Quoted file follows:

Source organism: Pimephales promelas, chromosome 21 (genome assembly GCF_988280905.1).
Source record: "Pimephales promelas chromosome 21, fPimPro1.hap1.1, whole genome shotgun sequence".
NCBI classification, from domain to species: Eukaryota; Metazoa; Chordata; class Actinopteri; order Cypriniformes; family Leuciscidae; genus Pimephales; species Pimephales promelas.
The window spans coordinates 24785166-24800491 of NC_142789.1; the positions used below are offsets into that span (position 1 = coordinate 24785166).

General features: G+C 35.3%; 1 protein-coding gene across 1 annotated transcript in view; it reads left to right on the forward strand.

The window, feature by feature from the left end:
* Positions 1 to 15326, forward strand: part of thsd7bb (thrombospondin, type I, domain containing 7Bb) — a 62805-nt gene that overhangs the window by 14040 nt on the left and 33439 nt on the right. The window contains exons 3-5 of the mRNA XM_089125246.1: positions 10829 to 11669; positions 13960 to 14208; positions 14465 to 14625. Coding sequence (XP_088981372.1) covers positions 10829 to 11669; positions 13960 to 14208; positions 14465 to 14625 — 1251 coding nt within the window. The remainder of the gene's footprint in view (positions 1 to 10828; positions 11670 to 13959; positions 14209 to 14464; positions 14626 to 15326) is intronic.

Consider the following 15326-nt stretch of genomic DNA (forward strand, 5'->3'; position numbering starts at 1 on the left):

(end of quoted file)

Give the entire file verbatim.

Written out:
Source organism: Pimephales promelas, chromosome 21 (genome assembly GCF_988280905.1).
Source record: "Pimephales promelas chromosome 21, fPimPro1.hap1.1, whole genome shotgun sequence".
NCBI classification, from domain to species: Eukaryota; Metazoa; Chordata; class Actinopteri; order Cypriniformes; family Leuciscidae; genus Pimephales; species Pimephales promelas.
The window spans coordinates 24785166-24800491 of NC_142789.1; the positions used below are offsets into that span (position 1 = coordinate 24785166).

General features: G+C 35.3%; 1 protein-coding gene across 1 annotated transcript in view; it reads left to right on the forward strand.

The window, feature by feature from the left end:
* Positions 1 to 15326, forward strand: part of thsd7bb (thrombospondin, type I, domain containing 7Bb) — a 62805-nt gene that overhangs the window by 14040 nt on the left and 33439 nt on the right. The window contains exons 3-5 of the mRNA XM_089125246.1: positions 10829 to 11669; positions 13960 to 14208; positions 14465 to 14625. Coding sequence (XP_088981372.1) covers positions 10829 to 11669; positions 13960 to 14208; positions 14465 to 14625 — 1251 coding nt within the window. The remainder of the gene's footprint in view (positions 1 to 10828; positions 11670 to 13959; positions 14209 to 14464; positions 14626 to 15326) is intronic.

Consider the following 15326-nt stretch of genomic DNA (forward strand, 5'->3'; position numbering starts at 1 on the left):